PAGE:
In a startling revelation by the federal government, the Environmental Protection Agency ruled that the City of Riverton has been part of the Wind River Indian Reservation for the past 108 years.
The revelation came to light after a five-year wait for the approval of an application by the Northern Arapaho and Eastern Shoshone tribes to gain state status for administering air quality on the reservation. The decision won't only affect environmental policy. It's likely to bring about broad changes to how the governments of Riverton and Fremont County function.
The tribes’ motivation for filing the application was twofold: getting more federal money to monitor air quality on the reservation and winning back land that had been opened up to non-tribal members thanks to a 1905 federal law.
The tribes were able to use a piece of the Clean Air Act to win the ruling.
A part of the environmental legislation allows tribes to file applications as a state in order to delineate boundaries and receive higher levels of grant funding for monitoring their air quality.
States — or in this case, the tribes — must monitor up to 50 miles beyond any boundary demarcating land monitored under the Clean Air Act.
Because the reservation surrounds Riverton, federal agencies found that the city falls under the jurisdiction of the tribes.
The EPA, along with the Department of Interior and the Department of Justice, conducted thousands of pages of studies to come to a conclusion on the boundaries, said Mark Howell, Washington spokesman for the Northern Arapaho tribe.
The ruling draws questions about what local and state government will do in the wake of the decision.
The biggest concern is what will constitute criminal jurisdiction for tribal and non-tribal members.
In most cases, nonnative members cannot be prosecuted in tribal courts if they commit a crime on the reservation. Tribal members who commit a crime off the reservation are obliged to go to state and federal courts.
The state has been opposed to changing the boundaries since the application process by the tribes began.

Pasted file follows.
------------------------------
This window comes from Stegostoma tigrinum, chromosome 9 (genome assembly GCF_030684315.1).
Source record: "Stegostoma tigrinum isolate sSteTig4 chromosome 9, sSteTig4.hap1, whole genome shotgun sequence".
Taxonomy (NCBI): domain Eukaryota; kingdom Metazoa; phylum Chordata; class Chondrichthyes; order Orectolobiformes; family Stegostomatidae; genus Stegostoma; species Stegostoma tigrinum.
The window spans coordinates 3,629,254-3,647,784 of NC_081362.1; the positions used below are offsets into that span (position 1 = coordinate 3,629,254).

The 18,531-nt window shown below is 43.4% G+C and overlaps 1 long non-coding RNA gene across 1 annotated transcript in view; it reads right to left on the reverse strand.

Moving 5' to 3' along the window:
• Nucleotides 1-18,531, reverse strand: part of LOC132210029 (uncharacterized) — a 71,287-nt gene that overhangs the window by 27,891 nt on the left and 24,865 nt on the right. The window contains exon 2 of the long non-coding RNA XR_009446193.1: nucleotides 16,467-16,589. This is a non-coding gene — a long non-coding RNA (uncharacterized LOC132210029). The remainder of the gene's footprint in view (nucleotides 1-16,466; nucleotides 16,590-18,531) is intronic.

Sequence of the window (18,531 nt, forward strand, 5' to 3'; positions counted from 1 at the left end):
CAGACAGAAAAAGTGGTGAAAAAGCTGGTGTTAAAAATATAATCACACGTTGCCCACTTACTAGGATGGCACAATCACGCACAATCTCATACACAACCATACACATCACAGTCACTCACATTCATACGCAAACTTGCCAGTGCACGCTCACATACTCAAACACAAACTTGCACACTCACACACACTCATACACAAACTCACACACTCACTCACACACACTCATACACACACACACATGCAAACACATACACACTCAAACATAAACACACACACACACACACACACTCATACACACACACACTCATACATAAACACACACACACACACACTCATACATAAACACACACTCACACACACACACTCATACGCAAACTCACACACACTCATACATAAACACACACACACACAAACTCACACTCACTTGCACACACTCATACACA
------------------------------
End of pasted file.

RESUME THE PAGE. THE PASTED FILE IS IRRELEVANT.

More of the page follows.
A 2009 letter from former Wyoming Attorney General Bruce Salzburg to the EPA criticized a potential boundary change.
“Wyoming believes that the tribes’ proposed exterior boundaries of the Wind River Indian Reservation are inaccurate. The boundaries, as proposed, include lands which were ceded by the tribes by congressional act in 1905 and not restored to the tribes by subsequent acts of Congress.”
In August, Gov. Matt Mead sent a letter to then-EPA head Gina McCarthy about his concerns.
He called the proposal “extremely problematic.”
“The tribes' application if granted has implications for criminal law, civil law, water law and taxation,” Mead wrote. “It also takes away the voice of citizens in Kinnear, Riverton and Pavillion.”
Howell assured all parties involved that the tribes want to sit down with state and local officials to work out a solution.
Nothing is going to happen overnight, Howell said.
“(Today) criminal jurisdiction doesn’t change,” he said. “We’re all at status quo. Tribes requested that because they want to be good neighbors and good friends and work in cooperation with state, county and federal governments.”
The relationship between the tribes and Riverton hasn’t always been pleasant during the past century. But city council members seemed optimistic about the ruling.
A new application of federal tax law will be beneficial to Riverton. Now that it's on the reservation, Riverton businesses that hire tribal members will get payroll tax credits for hiring native employees.
“These tax incentives could have wide-ranging effects for Riverton business owners and for tribal members looking for jobs in Riverton,” Councilman Ron McElroy said in a media release.
Tribal officials were elated with the decision.
“It affirms what the tribe has believed all along, that Riverton and the area north of the Big Wind River is a part of the reservation,” Darrell O’Neal Sr., chairman of the Northern Arapaho Business Council, said in a news release.